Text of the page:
Don’t you just hate it when your favorite files get lost in a large directory? If you don’t like opening Windows Explorer and having to scroll endlessly until you find your essential files, directories, and shortcuts, here’s how you can force your favorites to the top of the tree, where they won’t get lost among the branches.

How Windows sorts directories
To understand why this tip works, you need to know how Windows sorts file names. Sorting is based on characters’ ASCII values. OSs are so transparent nowadays that you may not have heard this word for some time. ASCII (pronounced ASK-ee) stands for American Standard Code for Information Interchange. Originally, this standard described how all PCs interpreted keyboard characters. Now, ASCII is a subset of extended standards, such as Unicode, which include international characters and symbols. Years ago, however, the 128-character ASCII standard was enough.

ASCII assigns each keyboard character a value. For instance, the numbers 0-9 use the (decimal) values 48-57, and the uppercase letters A-Z use the values 65-90. In a sorted list of file names, numbers appear before letters because their ASCII values are lower—a clever decision on the part of the standards writers. Many keyboard symbols have values that are even lower than numbers. For instance, a look at a standard ASCII chart shows that the exclamation point has a value of 33.

Get the point?
Since characters with lower values always appear first on a sorted list, all you have to do to force your favorites to display at the top is to add an exclamation point in front of the file name. For example, I have a directory called Myarticles, which I access often. By renaming it !myarticles, I assure that its folder icon always appears at the top of the My Documents stack, as shown in Figure A.

Figure A
Files with an exclamation point as the first character appear first.

Basically, when you name files in this manner, you’re creating mini-directories without having to navigate additional folders. As you can see in Figure B, I’ve grouped together a bunch of template files that I use for writing. This tip works for all folder entries—in Outlook, Windows Explorer, and other applications.

Figure B
Using a special character lets you group files together at the top of directories.

Although I used an exclamation point in my examples, you can use any of the following characters for this trick: (!) (#) ($) (%) (‘) (+) (,) or (.). Some of the characters with values from 33 to 47 are among those reserved by Windows for special functions, such as redirects, pipes, or wildcards; you can’t use them. Illegal characters for file names include the following: (/) (\) (:) (*) (?) (”) (<) (>) and (|). Figure C lists the characters with ASCII values from 33 to 47.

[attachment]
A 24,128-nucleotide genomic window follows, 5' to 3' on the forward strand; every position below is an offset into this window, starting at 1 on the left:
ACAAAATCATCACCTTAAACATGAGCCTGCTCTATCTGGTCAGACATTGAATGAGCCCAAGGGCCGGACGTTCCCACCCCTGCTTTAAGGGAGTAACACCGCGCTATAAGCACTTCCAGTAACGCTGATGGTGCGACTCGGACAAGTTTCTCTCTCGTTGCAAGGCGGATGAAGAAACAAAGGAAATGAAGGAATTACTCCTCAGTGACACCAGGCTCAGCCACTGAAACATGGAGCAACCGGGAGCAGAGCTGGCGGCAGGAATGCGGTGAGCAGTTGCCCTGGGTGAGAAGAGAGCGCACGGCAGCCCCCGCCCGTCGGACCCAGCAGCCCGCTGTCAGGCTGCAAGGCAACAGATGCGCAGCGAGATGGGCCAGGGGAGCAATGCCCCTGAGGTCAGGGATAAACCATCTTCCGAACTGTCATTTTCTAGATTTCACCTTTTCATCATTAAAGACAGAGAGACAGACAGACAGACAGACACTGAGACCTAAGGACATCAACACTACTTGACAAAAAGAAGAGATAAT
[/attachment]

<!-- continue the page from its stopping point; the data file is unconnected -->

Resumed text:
Figure C
These characters have ASCII values from 33 to 47.

Caution for UNIX and Linux users
If you’re going to move files between Windows and Linux or UNIX, you have to be careful with this trick. For example, in these OSs, a “dot” file (one that starts with a period) is a hidden file. Any of your files that begin with a period (.) will disappear from the directory. A plus sign (+) also creates problems. You’ll want to check the list of reserved characters in Linux and UNIX before you use this tip. You can always play it safe by using a zero in front of the name.

Bonus tip: The [Alt] key trick
Thanks to ASCII, there’s also a quick way to type special characters directly from the keyboard. If you find yourself starting charmap or trying to remember how to enter symbols into Word or WordPerfect, here’s how to chuck all that hassle. Do you have an employee who’s French and who uses an accented è? That character is 138 in ASCII. With Numlock on, hold down the [Alt] key and type 138 on the keypad. Voilà! (For the à in Voilà, use [ALT] 133.)

Mike Jackman is an editor in chief of TechProGuild, an editor of PC Troubleshooter and Windows Support Professional, and also works as a freelance Web designer and consultant. In his spare time (when he can find some), Mike’s an avid devourer and writer of science fiction, parent to two perpetually adolescent cats, and a hiking enthusiast.

The authors and editors have taken care in preparation of the content contained herein, but make no expressed or implied warranty of any kind and assume no responsibility for errors or omissions. No liability is assumed for any damages. Always have a verified backup before making any changes.

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